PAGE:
05 June 2014
I am in Penkridge in mid-Staffordshire tomorrow to research a paper on the anomalous mediaeval arrangement in the parish that made the parish church of Saint Michael and All Angels a collegiate and Royal Free Church, with the Archbishops of Dublin as Deans of the collegiate church.
Penkridge is half-way between Wolverhampton and Stafford, on the edges of the old forest of Cannonck Chase, and about 14-15 kim west of Lichfield.
As Deans of Penkridge, the Archbishops of Dublin appointed priests to the church as prebendaries, drawing stipends from local manors. This arrangement continued for centuries, with the Archbishops also exercising their rights as Lords of the Deanery Manor of Penkridge and excluding the Bishops of Lichfield from the church and parish, denying them the right of episcopal visitations.
The arrangements continued long after the Reformation, for Penkridge was not a monastic foundation and the deanery and college of canons were not abolished with the dissolution of the monasteries at the Reformation.
The archbishops continued to claim their rights in Penkridge until at least the 1660s, and perhaps later.
I plan to photograph the church and some church-related buildings in Penkridge, and some of the old timber-framed buildings too.
However, one of the old pubs that has disappeared from Penkridge with the passage of time and so is not on my list tomorrow was one known as the ‘George and Fox.’ I wonder whether the proprietor who chose this name was having a quiet joke at the expense of local, non-drinking Quakers and the founder of the Society of Friends, George Fox, who once cried out in the Market Square in Lichfield: “Woe unto the Bloody City of Lichfield.”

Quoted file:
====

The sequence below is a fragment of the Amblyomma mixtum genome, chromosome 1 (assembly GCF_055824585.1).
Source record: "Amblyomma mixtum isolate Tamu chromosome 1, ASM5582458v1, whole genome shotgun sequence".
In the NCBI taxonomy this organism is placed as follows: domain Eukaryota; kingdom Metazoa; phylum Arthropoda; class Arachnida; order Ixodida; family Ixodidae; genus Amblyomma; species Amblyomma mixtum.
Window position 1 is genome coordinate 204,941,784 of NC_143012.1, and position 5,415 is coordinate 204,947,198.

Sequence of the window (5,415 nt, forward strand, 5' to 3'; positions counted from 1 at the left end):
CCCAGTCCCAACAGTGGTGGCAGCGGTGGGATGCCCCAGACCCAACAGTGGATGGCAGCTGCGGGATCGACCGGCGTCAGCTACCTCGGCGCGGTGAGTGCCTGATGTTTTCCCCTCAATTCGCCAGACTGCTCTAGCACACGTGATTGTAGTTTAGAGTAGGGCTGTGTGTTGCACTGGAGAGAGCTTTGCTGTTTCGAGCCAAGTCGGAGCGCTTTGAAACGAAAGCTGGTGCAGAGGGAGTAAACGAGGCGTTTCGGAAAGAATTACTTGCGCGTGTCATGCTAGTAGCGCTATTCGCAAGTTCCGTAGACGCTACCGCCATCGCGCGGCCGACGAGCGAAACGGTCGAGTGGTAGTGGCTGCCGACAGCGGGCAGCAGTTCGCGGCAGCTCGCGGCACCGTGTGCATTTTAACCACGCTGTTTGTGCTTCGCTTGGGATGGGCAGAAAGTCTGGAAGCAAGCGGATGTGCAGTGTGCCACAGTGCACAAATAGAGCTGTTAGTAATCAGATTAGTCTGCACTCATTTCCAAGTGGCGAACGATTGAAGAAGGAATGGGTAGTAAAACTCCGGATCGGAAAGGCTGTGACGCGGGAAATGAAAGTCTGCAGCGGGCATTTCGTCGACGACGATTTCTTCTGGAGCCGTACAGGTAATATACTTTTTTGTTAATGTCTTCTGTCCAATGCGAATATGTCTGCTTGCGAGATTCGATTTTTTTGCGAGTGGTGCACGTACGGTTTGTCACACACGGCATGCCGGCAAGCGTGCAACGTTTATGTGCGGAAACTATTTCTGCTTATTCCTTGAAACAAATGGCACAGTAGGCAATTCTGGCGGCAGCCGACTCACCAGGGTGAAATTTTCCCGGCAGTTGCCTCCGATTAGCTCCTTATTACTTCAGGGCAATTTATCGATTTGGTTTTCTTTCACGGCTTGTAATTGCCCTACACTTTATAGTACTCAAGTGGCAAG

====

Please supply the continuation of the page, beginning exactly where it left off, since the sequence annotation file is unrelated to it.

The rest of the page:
Historical wit apart, I noticed this afternoon that the real foxes who have become a regular feature on the lawns at the front of the Church of Ireland Theological Institute are beginning to look very thin indeed.
I spotted one this afternoon who looked very thin and lonesome as he scurried around the gate lodge. Perhaps the combination of the end of semester and the closure of Mount Carmel Hospital nearby has made their search for food scraps more difficult.
Today began as a very sunny morning, with clear blue skies and few clouds as I made my way along the banks of the River Dodder in Rathfarnham on my way to work this morning.
The sunshine continued throughout the day, and it was still in the high teens when two of us went to dinner this evening in Greens at the Leopardstown Inn.
This was my first time Greens, with its cosy, rustic surroundings and hidden alcoves. For starters we had beetroot and squash salad, with honey infused mascarpone, with toasted sesame tuille, and pumpkin and walnut risotto with aubergine crisp. Our main courses were salmon and tiger prawn, served with truffle scented mash potato, caramelised swede, salsify and beetroot, baby caper and balsamic dressing, and feta cheese and spinach filo cigars, served with baba ghanoush.
We were restrained as we shared a half bottle of wine, and finished with two double espressos. The sun was still shining when we left later this evening.
The weather promises to be bright and sunny in Pemkridge and Lichfield again tomorrow. Perhaps I’ll get a few walks in the countryside, and hopefully it will be possible to have dinner out in the open at the Hedgehog in the evening.